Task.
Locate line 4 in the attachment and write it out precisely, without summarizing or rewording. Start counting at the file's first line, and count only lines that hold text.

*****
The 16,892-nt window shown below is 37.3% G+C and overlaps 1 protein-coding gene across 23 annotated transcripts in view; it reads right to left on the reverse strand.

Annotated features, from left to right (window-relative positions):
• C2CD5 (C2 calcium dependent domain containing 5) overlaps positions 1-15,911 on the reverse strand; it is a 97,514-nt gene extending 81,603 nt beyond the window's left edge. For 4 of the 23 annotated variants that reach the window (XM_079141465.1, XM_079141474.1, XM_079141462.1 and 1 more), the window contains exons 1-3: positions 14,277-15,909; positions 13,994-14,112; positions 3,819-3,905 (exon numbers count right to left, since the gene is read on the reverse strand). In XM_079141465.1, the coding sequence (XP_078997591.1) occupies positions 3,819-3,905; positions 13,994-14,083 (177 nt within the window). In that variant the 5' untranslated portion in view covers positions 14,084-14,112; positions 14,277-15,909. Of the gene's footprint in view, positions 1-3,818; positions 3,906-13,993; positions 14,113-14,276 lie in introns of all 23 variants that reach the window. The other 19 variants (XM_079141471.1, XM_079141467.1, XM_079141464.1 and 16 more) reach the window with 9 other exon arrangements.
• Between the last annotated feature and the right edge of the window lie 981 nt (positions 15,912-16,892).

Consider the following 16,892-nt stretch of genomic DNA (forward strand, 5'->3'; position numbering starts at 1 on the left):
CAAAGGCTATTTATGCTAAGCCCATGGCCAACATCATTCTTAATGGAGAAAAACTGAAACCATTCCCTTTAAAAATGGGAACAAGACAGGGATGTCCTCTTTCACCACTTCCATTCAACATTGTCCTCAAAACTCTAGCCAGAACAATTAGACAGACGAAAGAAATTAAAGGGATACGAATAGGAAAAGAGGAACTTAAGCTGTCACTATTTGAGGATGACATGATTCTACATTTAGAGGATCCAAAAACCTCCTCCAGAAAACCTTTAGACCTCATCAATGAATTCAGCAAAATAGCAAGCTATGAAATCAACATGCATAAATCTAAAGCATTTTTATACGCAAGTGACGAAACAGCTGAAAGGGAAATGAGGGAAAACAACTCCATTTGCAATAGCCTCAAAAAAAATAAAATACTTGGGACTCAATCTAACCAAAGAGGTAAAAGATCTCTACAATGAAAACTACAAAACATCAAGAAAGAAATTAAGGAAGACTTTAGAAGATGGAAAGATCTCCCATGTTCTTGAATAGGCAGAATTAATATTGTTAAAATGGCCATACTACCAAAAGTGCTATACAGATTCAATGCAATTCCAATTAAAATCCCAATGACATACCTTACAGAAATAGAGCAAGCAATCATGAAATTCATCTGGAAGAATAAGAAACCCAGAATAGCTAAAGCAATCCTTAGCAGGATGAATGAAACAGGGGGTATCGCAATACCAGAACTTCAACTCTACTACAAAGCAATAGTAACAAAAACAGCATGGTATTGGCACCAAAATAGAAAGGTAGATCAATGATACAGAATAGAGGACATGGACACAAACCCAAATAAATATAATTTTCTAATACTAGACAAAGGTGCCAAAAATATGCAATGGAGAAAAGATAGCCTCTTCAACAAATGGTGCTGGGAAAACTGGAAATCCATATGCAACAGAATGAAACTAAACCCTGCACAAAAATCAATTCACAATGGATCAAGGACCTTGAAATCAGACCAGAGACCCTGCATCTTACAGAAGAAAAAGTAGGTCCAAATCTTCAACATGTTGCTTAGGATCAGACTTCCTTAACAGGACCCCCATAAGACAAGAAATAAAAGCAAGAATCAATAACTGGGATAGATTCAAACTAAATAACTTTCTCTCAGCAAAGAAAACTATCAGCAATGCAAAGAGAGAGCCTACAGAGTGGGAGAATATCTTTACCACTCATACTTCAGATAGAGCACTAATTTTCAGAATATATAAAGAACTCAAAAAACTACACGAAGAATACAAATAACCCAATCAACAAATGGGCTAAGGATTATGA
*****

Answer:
• Between the last annotated feature and the right edge of the window lie 981 nt (positions 15,912-16,892).